The retail world knows no boundaries of pushing employees during the holiday season. This much I have learned in my short time of working during the 2013 holiday time. While my time in retail has been short, I have come to realize it has always been like this for companies. That, my friends, really grinds my gears.
I have had a handful of jobs in my 22 years of life. Most of which have been in a store or restaurant of some sort. In each instance, it still astonishes me that places stay open on Christmas.*
(*This also applies to Thanksgiving.)
I understand first responders, hospitals, etc. have a niche to stay open 24/7 — to which, I thank those who work holidays. It is difficult to spend important days away from family. It is especially difficult if it is one of the only days of the year relatives can spend together. However, retail and the food industry don’t have any need to stay open 365 days a year.
Although there is no need for a business to be open all year, it is first and foremost about making money. Not staying open means no customers; no customers means no money, which means less revenue. This could lead to less employees working for a company. I understand this chain of actions is all connected. But, why the hell do people have to work on two of the most cherished days of the year?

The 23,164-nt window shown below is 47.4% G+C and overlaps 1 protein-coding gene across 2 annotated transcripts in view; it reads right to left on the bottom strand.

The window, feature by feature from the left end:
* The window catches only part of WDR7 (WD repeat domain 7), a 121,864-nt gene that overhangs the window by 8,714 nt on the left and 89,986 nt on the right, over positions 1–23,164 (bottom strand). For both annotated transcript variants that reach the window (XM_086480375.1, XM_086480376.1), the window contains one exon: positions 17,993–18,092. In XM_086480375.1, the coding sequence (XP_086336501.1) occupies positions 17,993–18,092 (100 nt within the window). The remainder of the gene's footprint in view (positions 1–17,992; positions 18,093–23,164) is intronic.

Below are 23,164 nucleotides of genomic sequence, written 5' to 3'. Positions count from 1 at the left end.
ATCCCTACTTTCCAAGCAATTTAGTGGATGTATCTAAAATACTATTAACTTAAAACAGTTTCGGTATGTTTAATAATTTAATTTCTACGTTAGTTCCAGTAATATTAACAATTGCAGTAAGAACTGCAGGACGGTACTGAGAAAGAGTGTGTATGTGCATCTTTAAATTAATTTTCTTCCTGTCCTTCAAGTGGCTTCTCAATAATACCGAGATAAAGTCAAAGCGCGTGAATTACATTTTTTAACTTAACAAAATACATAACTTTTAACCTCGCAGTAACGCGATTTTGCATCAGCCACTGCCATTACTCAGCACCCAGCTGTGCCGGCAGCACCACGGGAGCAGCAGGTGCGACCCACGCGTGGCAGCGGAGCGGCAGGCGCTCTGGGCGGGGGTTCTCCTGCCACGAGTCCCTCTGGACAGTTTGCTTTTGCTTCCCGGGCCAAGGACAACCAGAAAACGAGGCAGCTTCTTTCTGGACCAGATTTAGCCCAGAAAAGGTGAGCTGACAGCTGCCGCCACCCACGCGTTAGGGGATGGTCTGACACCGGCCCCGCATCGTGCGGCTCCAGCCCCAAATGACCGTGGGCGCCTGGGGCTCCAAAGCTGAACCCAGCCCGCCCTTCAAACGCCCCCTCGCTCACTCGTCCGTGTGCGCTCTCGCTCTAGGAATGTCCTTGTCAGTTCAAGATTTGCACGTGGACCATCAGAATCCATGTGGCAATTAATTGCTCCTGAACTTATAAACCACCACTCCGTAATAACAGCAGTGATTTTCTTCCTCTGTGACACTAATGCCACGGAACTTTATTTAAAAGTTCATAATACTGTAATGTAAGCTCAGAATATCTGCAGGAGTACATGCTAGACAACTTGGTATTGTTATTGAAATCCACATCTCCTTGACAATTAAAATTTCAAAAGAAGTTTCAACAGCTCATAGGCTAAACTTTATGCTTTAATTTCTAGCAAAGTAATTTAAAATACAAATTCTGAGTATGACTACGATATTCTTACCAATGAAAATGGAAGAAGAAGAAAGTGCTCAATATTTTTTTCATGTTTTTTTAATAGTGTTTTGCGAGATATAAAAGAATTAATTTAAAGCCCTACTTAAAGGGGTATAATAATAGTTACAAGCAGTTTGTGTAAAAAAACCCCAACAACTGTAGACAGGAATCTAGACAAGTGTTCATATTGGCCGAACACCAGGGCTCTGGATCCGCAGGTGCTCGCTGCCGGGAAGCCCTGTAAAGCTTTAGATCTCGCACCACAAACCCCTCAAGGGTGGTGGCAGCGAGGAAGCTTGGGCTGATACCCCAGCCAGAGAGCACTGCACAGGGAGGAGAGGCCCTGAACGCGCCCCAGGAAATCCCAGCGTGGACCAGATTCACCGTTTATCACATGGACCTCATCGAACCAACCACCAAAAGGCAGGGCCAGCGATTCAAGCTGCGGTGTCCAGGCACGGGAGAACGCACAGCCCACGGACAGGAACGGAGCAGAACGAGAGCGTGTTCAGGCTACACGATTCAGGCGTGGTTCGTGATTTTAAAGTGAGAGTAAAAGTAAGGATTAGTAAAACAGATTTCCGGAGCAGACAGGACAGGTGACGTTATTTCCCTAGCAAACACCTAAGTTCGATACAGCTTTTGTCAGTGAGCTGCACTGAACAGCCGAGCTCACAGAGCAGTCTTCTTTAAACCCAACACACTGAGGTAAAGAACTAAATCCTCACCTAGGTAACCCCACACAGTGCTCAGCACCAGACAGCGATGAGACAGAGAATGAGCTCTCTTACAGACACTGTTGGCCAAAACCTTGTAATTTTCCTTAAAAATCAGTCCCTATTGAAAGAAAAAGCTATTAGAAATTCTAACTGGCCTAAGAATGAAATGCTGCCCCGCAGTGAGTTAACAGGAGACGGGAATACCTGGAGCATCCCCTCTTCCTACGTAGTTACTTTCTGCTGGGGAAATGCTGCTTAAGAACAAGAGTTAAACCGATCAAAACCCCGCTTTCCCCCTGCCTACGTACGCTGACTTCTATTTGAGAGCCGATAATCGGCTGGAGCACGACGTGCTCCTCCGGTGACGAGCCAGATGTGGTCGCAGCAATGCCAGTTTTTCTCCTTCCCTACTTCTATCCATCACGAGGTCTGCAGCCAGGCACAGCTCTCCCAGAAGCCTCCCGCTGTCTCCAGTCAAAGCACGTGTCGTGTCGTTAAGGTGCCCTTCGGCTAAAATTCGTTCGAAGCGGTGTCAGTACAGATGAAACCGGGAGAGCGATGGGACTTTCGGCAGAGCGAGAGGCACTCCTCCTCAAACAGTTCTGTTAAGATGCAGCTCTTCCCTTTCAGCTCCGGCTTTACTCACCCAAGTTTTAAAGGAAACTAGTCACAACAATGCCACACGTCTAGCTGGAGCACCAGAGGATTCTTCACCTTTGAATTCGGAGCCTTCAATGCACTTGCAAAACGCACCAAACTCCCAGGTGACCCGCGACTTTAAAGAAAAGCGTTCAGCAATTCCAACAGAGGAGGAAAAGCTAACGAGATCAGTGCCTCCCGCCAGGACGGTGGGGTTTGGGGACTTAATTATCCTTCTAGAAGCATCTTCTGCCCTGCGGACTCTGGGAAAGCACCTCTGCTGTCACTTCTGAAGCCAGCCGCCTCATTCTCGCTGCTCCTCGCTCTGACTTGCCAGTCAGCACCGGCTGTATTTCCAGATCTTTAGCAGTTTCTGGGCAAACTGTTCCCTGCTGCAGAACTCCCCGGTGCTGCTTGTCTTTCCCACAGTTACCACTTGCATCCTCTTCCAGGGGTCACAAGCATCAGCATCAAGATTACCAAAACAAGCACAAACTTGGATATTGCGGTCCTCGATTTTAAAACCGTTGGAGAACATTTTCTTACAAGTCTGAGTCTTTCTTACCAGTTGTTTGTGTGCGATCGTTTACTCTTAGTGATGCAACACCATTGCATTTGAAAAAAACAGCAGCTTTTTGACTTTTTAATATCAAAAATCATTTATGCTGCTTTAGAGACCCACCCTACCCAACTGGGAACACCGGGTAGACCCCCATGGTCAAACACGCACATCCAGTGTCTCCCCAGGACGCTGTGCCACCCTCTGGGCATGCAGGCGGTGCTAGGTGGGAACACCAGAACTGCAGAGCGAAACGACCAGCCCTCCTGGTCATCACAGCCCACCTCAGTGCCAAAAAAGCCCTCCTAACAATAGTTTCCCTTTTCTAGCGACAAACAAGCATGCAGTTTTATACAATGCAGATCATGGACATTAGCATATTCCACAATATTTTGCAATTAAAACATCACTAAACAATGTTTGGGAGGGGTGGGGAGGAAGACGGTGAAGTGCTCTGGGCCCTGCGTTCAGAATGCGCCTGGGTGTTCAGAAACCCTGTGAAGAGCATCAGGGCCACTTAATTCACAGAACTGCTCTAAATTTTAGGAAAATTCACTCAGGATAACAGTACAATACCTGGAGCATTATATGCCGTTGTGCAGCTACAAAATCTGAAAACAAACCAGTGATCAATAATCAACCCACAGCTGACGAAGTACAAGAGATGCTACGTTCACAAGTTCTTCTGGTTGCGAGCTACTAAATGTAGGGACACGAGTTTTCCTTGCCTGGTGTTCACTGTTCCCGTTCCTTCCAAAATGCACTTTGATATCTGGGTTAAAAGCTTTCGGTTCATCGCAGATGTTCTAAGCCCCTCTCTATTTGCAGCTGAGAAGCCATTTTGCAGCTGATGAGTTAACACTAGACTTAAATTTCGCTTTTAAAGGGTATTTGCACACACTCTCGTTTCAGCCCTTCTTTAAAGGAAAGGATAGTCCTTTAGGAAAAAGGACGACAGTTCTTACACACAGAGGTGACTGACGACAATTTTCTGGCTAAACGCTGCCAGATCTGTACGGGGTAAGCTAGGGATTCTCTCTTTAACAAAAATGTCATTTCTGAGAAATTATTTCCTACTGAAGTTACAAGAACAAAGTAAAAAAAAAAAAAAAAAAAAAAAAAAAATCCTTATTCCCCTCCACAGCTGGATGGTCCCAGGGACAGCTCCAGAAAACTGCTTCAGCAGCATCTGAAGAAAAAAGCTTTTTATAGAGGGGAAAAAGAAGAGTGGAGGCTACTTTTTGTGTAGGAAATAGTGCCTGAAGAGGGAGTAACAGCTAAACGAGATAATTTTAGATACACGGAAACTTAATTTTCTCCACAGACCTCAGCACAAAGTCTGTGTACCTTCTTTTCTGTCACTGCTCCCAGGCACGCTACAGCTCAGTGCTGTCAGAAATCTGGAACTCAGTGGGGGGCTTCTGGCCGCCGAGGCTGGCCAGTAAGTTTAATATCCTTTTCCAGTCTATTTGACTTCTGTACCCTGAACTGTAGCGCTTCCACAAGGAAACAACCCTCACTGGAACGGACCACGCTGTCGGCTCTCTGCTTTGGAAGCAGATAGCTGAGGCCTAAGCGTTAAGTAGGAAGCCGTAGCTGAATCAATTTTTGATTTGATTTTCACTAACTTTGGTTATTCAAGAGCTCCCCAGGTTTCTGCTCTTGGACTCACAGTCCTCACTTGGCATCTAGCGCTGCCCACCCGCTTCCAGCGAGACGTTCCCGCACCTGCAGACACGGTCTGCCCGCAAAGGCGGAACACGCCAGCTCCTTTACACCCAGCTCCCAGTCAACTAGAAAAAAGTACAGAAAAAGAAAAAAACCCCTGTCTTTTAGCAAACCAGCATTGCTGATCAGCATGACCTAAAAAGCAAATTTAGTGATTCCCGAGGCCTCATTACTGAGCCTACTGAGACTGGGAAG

Explaining to customers all throughout November that my place of employment (that shall remain anonymous because I like my job) was open on Thanksgiving day was exasperating. “You’re actually open on Thanksgiving?” was the immediate response. Yes, most stores took to being open on the all-American holiday this year. Many Americans were in disbelief as to why stores would tarnish Turkey day. I’m looking at you, Macy’s.
The same goes for Christmas. This month, I’ve been telling people about deals happening on Christmas Eve as well as Christmas. People are appalled a store would be open those days. So am I.
Like I said before, I understand a business is all about making money. But why must people work when they could be spending a day with their family? Hell, how much are big-name corporations going to lose if they close for two days in a row?
Then we come to the varieties of religions in our country. Citizens witnessed Hanukkah and Thanksgiving overlapping this year. Easter tends to change days (and months) yearly. My suggestion to retailers is perhaps having people who don’t mind working holidays work those days or have non-religious folks — or even those of different religions — work on Christmas.
This so-called “free” country, was founded on the concept of freedom of religion. )Not to mention speech, as I couldn’t be writing this for all of you if the U.S.A. weren’t based on that freedom.) With the freedom of religion why don’t we allow those of one religious belief to work on a day that is a holiday to those of another belief? For example, someone who does not celebrate Hanukkah could work during those days, while someone who does celebrate Hanukkah could work on Christmas. So on and so on.
This is just a thought of mine that would need many people on board to get it in motion.
Again, I understand the need of a business is to make money. However, it grinds my gears how corporations in the retail and food industries go about making money during the holiday season. Hopefully companies can get on board on not being open on celebrated holidays or create a schedule that is friendly to who celebrates what holidays.
Whatever holiday you celebrate, working on a day that is meant to be spent with family truly grinds my gears.